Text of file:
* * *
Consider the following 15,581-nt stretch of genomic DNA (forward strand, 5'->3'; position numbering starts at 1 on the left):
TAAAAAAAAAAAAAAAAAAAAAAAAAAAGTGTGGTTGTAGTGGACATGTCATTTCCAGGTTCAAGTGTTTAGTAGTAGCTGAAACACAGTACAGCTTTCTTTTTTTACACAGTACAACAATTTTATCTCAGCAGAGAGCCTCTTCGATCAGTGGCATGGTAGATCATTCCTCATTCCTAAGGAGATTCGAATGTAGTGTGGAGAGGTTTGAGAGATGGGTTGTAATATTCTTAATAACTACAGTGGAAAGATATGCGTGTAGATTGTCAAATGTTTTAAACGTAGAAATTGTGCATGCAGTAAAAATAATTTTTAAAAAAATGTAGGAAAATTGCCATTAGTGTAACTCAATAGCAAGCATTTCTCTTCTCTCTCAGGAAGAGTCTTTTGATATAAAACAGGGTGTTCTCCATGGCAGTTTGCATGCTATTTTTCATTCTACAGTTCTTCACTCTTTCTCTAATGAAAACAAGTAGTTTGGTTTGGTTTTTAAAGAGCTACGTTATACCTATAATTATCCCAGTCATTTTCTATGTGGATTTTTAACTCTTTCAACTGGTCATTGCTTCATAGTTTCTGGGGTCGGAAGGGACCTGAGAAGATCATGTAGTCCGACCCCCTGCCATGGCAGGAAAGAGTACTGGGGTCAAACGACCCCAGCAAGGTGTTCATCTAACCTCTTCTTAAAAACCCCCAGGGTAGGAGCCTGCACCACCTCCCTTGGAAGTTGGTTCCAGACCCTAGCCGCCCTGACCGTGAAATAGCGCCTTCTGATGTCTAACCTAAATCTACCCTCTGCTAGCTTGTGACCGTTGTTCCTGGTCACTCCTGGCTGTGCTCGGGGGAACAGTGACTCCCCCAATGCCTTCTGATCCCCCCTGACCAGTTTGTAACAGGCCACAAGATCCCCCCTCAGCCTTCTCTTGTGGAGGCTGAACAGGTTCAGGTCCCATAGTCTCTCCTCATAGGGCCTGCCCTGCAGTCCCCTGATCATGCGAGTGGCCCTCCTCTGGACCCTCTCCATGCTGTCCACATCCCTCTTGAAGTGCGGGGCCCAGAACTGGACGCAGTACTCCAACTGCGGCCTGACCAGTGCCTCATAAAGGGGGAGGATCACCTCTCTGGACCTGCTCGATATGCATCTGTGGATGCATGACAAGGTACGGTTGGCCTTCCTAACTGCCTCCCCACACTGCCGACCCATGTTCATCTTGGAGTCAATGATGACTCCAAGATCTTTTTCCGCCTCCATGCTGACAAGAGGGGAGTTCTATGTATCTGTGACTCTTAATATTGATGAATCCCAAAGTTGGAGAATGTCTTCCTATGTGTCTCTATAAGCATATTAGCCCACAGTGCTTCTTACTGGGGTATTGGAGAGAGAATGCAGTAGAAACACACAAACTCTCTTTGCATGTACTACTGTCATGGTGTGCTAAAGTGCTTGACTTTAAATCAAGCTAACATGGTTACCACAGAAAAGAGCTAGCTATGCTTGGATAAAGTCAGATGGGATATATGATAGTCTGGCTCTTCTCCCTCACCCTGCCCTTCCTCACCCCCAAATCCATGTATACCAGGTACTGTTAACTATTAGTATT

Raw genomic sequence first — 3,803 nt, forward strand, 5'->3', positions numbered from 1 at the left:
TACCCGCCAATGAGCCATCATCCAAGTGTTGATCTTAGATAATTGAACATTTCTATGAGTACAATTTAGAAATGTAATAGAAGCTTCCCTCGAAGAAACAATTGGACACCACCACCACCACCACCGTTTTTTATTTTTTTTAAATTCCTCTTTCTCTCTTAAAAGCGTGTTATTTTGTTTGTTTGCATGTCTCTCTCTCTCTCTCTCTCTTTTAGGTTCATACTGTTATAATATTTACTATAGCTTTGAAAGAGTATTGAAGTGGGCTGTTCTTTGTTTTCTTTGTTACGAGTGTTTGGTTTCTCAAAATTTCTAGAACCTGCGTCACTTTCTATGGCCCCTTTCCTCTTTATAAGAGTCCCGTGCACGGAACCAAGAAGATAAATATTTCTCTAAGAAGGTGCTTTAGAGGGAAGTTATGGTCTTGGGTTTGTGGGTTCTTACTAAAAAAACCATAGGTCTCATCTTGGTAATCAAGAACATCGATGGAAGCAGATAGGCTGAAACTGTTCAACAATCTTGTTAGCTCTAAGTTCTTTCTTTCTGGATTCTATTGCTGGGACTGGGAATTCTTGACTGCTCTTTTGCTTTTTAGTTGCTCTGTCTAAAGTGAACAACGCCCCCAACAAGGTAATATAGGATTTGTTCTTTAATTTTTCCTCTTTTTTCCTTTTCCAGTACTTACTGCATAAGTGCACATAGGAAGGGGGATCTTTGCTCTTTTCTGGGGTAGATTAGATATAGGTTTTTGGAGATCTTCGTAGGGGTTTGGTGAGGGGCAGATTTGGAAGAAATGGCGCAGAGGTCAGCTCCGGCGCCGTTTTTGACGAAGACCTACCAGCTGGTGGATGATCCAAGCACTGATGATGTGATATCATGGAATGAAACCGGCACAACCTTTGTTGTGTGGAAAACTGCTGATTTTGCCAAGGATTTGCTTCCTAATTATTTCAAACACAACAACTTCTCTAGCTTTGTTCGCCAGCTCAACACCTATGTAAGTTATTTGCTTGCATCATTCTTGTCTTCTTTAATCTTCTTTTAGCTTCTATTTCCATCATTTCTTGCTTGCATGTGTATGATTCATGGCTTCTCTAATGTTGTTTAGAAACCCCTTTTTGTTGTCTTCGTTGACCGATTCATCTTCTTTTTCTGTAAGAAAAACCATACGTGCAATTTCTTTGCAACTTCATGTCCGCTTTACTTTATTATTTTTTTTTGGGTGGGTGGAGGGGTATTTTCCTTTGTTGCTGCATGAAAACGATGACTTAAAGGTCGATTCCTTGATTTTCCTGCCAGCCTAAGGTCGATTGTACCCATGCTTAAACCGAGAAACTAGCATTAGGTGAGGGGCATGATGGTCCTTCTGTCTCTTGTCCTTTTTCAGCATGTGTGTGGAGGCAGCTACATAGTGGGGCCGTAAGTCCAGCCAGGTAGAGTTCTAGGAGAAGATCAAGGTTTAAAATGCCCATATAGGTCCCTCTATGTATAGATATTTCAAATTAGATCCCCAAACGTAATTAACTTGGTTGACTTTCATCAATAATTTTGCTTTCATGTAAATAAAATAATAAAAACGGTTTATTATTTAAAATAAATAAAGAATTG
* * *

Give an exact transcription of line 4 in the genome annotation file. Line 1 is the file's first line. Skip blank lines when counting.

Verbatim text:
TACCCGCCAATGAGCCATCATCCAAGTGTTGATCTTAGATAATTGAACATTTCTATGAGTACAATTTAGAAATGTAATAGAAGCTTCCCTCGAAGAAACAATTGGACACCACCACCACCACCACCGTTTTTTATTTTTTTTAAATTCCTCTTTCTCTCTTAAAAGCGTGTTATTTTGTTTGTTTGCATGTCTCTCTCTCTCTCTCTCTCTTTTAGGTTCATACTGTTATAATATTTACTATAGCTTTGAAAGAGTATTGAAGTGGGCTGTTCTTTGTTTTCTTTGTTACGAGTGTTTGGTTTCTCAAAATTTCTAGAACCTGCGTCACTTTCTATGGCCCCTTTCCTCTTTATAAGAGTCCCGTGCACGGAACCAAGAAGATAAATATTTCTCTAAGAAGGTGCTTTAGAGGGAAGTTATGGTCTTGGGTTTGTGGGTTCTTACTAAAAAAACCATAGGTCTCATCTTGGTAATCAAGAACATCGATGGAAGCAGATAGGCTGAAACTGTTCAACAATCTTGTTAGCTCTAAGTTCTTTCTTTCTGGATTCTATTGCTGGGACTGGGAATTCTTGACTGCTCTTTTGCTTTTTAGTTGCTCTGTCTAAAGTGAACAACGCCCCCAACAAGGTAATATAGGATTTGTTCTTTAATTTTTCCTCTTTTTTCCTTTTCCAGTACTTACTGCATAAGTGCACATAGGAAGGGGGATCTTTGCTCTTTTCTGGGGTAGATTAGATATAGGTTTTTGGAGATCTTCGTAGGGGTTTGGTGAGGGGCAGATTTGGAAGAAATGGCGCAGAGGTCAGCTCCGGCGCCGTTTTTGACGAAGACCTACCAGCTGGTGGATGATCCAAGCACTGATGATGTGATATCATGGAATGAAACCGGCACAACCTTTGTTGTGTGGAAAACTGCTGATTTTGCCAAGGATTTGCTTCCTAATTATTTCAAACACAACAACTTCTCTAGCTTTGTTCGCCAGCTCAACACCTATGTAAGTTATTTGCTTGCATCATTCTTGTCTTCTTTAATCTTCTTTTAGCTTCTATTTCCATCATTTCTTGCTTGCATGTGTATGATTCATGGCTTCTCTAATGTTGTTTAGAAACCCCTTTTTGTTGTCTTCGTTGACCGATTCATCTTCTTTTTCTGTAAGAAAAACCATACGTGCAATTTCTTTGCAACTTCATGTCCGCTTTACTTTATTATTTTTTTTTGGGTGGGTGGAGGGGTATTTTCCTTTGTTGCTGCATGAAAACGATGACTTAAAGGTCGATTCCTTGATTTTCCTGCCAGCCTAAGGTCGATTGTACCCATGCTTAAACCGAGAAACTAGCATTAGGTGAGGGGCATGATGGTCCTTCTGTCTCTTGTCCTTTTTCAGCATGTGTGTGGAGGCAGCTACATAGTGGGGCCGTAAGTCCAGCCAGGTAGAGTTCTAGGAGAAGATCAAGGTTTAAAATGCCCATATAGGTCCCTCTATGTATAGATATTTCAAATTAGATCCCCAAACGTAATTAACTTGGTTGACTTTCATCAATAATTTTGCTTTCATGTAAATAAAATAATAAAAACGGTTTATTATTTAAAATAAATAAAGAATTG